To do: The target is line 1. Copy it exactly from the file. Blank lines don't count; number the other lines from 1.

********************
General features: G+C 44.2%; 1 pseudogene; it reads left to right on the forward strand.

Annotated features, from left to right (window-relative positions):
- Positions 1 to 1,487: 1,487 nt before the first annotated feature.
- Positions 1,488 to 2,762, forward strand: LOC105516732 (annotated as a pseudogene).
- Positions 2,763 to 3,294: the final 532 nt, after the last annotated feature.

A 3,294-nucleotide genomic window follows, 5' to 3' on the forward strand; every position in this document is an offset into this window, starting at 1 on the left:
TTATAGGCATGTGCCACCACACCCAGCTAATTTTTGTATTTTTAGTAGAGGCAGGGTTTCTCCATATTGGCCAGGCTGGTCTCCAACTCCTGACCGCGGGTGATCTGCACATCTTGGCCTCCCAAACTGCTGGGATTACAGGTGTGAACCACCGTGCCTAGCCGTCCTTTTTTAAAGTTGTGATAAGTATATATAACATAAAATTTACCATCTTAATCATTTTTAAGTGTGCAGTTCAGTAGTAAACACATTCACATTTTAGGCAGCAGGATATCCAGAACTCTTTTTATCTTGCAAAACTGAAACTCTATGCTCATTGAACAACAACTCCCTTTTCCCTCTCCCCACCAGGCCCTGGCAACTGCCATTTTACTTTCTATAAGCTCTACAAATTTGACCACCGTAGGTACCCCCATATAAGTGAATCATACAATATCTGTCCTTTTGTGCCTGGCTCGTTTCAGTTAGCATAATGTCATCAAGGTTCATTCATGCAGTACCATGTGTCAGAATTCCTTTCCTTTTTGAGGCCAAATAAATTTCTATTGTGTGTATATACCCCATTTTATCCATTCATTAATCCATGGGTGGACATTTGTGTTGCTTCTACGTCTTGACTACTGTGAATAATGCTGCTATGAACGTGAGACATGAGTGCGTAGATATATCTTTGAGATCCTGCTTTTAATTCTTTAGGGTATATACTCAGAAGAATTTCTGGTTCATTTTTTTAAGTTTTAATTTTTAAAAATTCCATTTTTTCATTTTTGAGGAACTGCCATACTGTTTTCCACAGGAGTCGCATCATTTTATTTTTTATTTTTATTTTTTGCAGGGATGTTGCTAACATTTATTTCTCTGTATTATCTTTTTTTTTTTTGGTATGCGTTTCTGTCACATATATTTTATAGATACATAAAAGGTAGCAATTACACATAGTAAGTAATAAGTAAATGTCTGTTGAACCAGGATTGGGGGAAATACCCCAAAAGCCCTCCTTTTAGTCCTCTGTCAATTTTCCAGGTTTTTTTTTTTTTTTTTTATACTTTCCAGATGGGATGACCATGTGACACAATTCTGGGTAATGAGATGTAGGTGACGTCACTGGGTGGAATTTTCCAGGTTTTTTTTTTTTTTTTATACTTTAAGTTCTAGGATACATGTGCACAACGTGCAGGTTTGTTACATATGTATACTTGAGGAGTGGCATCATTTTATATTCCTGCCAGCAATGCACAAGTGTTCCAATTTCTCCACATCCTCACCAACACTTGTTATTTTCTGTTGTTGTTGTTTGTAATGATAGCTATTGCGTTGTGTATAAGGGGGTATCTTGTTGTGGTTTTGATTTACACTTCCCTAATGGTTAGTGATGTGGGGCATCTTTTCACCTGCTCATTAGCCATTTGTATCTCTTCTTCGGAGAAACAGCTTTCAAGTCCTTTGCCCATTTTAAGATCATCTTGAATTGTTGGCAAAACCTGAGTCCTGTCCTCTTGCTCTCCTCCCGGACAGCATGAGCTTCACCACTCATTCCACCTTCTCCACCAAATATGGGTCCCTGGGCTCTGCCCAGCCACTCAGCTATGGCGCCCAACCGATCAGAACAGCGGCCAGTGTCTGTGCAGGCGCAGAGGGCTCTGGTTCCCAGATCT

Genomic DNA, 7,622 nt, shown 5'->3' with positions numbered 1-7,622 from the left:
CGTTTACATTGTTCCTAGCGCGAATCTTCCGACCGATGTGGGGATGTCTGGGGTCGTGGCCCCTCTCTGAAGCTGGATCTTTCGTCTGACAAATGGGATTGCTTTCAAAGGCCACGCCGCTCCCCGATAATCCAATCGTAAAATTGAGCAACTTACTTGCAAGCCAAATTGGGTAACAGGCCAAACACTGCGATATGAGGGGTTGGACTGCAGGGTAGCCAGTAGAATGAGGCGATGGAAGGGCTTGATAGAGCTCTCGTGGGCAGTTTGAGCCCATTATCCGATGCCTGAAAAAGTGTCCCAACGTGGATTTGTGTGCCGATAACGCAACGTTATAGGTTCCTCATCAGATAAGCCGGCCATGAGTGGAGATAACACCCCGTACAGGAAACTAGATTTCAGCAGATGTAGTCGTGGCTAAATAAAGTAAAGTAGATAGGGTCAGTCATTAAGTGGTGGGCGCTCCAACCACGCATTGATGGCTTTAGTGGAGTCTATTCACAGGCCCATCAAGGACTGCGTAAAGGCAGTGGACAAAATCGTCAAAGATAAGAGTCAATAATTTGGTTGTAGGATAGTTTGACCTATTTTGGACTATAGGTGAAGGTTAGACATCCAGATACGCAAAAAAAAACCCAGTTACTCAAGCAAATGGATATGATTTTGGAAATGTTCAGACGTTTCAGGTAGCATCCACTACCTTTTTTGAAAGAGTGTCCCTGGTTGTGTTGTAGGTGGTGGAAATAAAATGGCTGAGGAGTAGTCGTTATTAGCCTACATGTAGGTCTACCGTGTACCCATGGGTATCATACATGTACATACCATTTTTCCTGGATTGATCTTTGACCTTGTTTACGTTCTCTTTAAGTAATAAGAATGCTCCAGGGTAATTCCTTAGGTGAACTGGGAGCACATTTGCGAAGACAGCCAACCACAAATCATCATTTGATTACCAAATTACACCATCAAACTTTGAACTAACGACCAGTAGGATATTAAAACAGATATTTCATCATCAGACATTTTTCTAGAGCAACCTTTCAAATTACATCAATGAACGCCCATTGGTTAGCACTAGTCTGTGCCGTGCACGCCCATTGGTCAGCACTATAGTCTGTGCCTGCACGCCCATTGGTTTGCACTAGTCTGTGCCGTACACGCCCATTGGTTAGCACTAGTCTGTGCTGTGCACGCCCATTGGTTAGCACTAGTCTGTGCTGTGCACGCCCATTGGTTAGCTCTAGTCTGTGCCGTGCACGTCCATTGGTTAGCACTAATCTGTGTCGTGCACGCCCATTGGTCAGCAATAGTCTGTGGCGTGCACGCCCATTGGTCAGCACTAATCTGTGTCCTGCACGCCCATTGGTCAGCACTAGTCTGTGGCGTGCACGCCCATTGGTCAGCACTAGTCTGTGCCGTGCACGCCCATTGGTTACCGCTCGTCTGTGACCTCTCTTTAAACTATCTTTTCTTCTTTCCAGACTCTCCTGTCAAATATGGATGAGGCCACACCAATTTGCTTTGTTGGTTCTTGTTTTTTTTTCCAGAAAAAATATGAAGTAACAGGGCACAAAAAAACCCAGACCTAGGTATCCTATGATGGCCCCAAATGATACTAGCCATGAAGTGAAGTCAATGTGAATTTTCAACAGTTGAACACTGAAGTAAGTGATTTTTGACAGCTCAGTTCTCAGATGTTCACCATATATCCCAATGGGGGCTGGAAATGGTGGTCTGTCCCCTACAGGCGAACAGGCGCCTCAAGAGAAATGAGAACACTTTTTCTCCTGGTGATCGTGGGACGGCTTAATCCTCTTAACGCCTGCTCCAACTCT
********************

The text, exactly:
General features: G+C 44.2%; 1 pseudogene; it reads left to right on the forward strand.